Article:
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Probability diagnosis

Chronic peptic ulcer (stomach and duodenum) 50%

Acute gastric ulcers/erosions 20%

Oesophagitis (incl. GORD)

Mallory--Weiss (emetogenic) syndrome

Drugs: aspirin, NSAIDs, anticoagulants, clopidogrel, NOACs

Serious disorders not to be missed


  • oesophageal varices

  • blood dyscrasias, e.g. aplastic anaemia

  • vascular malformation/angiodysplasia

  • hereditary coagulopathy


  • gastric or oesophageal


  • chronic liver disease

Pitfalls (often missed)

Stomach ulcer

Swallowed blood (e.g. epistaxis)

Collagen diseases (e.g. scleroderma)


  • ruptured oesophagus

  • hereditary haemorrhagic telangiectasia

  • scurvy

  • ingested poisons (e.g. acid, alkali, arsenic)

  • gastric antral vascular ectasia

Key history

  • Nature of vomitus from fresh blood to ‘coffee grounds’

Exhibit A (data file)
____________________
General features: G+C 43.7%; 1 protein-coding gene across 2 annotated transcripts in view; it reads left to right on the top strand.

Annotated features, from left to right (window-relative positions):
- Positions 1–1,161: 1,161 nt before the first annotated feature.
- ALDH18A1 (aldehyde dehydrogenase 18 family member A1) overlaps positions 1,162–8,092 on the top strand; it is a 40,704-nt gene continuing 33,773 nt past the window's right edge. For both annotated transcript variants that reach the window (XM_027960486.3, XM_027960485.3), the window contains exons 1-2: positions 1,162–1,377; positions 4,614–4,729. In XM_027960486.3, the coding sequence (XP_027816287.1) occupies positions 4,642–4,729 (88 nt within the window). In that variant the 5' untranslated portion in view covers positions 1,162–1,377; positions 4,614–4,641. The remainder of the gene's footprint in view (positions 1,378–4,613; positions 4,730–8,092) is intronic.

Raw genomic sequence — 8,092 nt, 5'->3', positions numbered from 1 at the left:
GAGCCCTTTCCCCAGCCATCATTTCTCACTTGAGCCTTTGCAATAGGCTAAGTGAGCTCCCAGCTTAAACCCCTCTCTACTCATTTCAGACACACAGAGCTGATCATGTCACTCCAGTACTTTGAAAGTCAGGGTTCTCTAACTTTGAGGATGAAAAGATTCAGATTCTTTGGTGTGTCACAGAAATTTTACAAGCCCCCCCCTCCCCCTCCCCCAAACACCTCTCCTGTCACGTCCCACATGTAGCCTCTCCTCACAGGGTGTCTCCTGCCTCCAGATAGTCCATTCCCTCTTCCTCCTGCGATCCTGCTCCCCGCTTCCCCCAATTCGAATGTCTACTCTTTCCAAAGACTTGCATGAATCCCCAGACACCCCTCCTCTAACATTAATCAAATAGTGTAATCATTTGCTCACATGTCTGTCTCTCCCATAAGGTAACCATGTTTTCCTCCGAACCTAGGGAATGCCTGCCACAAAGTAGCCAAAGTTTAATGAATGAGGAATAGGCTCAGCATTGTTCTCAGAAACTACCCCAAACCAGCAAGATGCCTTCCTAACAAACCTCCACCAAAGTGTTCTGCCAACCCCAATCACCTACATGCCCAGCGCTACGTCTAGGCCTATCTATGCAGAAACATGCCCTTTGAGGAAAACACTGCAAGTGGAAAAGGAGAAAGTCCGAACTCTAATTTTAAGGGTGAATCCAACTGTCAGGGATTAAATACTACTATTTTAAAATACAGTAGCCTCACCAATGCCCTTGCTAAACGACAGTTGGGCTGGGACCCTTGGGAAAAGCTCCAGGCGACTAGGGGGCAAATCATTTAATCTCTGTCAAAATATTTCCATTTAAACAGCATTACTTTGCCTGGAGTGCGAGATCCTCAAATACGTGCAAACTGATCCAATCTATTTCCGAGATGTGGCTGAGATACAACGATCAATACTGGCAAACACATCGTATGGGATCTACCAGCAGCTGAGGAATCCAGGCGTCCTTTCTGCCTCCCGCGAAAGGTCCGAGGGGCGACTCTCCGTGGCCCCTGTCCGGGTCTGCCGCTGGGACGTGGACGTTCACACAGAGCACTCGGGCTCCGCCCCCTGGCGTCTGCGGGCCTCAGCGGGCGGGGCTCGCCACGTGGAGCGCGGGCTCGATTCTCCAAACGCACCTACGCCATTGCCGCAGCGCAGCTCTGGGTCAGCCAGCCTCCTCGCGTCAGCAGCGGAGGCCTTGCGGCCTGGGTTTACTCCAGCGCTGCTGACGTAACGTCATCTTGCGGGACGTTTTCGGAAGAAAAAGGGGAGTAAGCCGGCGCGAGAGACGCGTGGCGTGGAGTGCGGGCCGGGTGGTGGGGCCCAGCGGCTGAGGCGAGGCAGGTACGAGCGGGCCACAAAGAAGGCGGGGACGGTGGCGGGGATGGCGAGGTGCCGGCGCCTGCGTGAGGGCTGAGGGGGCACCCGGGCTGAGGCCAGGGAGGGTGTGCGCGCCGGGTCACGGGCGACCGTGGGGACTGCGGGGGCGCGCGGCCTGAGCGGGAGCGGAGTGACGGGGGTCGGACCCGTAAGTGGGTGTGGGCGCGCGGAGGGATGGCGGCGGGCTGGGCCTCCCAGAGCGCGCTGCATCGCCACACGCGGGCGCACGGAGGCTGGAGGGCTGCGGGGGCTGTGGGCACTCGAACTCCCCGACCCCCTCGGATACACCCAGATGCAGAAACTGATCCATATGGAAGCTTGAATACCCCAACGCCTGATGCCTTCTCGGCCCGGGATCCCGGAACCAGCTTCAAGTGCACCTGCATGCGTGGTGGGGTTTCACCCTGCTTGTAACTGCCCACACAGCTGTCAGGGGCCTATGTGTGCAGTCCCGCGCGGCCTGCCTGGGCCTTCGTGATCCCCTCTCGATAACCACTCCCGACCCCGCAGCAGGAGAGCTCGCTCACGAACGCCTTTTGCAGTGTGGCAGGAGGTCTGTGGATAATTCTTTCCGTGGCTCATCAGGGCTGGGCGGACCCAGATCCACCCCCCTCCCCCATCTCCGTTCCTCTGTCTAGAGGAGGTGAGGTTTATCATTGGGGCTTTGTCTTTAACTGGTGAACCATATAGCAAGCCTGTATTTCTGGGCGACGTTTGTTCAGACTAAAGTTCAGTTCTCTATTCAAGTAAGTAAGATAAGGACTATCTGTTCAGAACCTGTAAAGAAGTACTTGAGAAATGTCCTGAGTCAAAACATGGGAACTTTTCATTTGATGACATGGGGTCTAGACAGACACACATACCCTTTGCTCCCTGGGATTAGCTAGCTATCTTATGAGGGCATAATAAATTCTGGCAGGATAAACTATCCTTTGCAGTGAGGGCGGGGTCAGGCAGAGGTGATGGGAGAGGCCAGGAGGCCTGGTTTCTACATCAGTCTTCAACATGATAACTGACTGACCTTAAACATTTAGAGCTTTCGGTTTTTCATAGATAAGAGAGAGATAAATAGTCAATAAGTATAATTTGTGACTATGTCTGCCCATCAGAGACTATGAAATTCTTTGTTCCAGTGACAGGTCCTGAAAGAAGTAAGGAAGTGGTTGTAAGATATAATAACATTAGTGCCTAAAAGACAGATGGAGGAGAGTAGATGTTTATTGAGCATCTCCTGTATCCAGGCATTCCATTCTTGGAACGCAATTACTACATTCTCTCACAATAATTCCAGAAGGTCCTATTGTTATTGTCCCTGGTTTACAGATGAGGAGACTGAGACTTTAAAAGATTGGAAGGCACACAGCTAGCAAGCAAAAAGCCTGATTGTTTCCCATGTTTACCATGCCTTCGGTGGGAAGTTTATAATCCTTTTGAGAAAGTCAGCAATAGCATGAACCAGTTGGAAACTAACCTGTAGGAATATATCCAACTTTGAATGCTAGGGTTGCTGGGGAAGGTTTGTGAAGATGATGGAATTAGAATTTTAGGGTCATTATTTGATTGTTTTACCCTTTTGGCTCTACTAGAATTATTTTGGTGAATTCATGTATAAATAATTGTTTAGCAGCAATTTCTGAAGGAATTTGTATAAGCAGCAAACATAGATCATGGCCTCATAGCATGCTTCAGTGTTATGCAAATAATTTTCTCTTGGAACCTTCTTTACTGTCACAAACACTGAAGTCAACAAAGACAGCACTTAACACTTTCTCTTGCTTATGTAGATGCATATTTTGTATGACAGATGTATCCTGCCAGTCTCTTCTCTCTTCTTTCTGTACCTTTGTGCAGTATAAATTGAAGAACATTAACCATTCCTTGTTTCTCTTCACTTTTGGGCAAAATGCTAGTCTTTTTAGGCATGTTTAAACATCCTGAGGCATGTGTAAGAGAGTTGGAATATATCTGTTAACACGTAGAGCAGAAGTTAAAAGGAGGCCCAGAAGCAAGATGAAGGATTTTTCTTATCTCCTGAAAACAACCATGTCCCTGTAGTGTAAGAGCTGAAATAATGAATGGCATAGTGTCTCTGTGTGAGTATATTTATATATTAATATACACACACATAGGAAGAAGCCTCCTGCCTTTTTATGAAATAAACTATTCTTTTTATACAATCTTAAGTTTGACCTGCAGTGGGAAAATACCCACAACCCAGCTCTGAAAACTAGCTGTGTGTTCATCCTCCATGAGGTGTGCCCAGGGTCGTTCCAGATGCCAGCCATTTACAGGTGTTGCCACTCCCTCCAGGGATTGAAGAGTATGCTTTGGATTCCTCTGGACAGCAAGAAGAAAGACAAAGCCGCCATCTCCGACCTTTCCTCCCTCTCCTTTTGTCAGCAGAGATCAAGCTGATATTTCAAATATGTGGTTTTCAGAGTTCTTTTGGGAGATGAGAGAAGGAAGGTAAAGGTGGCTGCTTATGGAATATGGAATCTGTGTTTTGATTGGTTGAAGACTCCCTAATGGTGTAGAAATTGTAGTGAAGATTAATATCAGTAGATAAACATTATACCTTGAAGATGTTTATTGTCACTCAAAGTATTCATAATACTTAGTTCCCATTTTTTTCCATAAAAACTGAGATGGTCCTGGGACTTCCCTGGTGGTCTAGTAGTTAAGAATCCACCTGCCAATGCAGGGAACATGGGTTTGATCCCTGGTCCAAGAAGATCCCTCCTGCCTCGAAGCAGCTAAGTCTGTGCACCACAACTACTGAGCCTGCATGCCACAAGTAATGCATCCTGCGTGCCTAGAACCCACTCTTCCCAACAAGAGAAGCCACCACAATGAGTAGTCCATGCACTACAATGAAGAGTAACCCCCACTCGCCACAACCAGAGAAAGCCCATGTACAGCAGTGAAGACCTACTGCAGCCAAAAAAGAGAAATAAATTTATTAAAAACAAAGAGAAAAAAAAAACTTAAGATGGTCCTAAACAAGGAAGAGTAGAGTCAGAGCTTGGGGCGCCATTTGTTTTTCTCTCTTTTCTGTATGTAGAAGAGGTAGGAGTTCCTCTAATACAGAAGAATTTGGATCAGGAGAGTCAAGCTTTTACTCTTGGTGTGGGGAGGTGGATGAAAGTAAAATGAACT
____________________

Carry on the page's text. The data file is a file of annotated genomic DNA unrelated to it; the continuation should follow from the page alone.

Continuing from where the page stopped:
• Is bleeding arising from the mouth, nose or pharynx?

  • Indigestion, heartburn or stomach pains

  • Associated symptoms (e.g. weight loss, jaundice)

  • Any bleeding problems

  • Drug history including alcohol, NSAIDs, antiplatelet agents, warfarin, steroids

Key examination

  • Patient’s general state including circulation, vital signs

  • Abdominal examination and rectal examination

  • Evidence of liver disease

Key investigations

  • Upper GIT endoscopy diagnoses bleeding source in 80%

  • FBE

  • LFTs including © GT

  • Helicobacter pylori tests

  • Imaging (e.g. plain erect X-ray, as indicated)

Diagnostic tips

  • Melaena occurs in 50% of cases of haematemesis.

  • Oesophageal bleeding tends to give vomiting fresh blood.

  • ‘Coffee grounds’ vomitus indicates contact with gastric acid.

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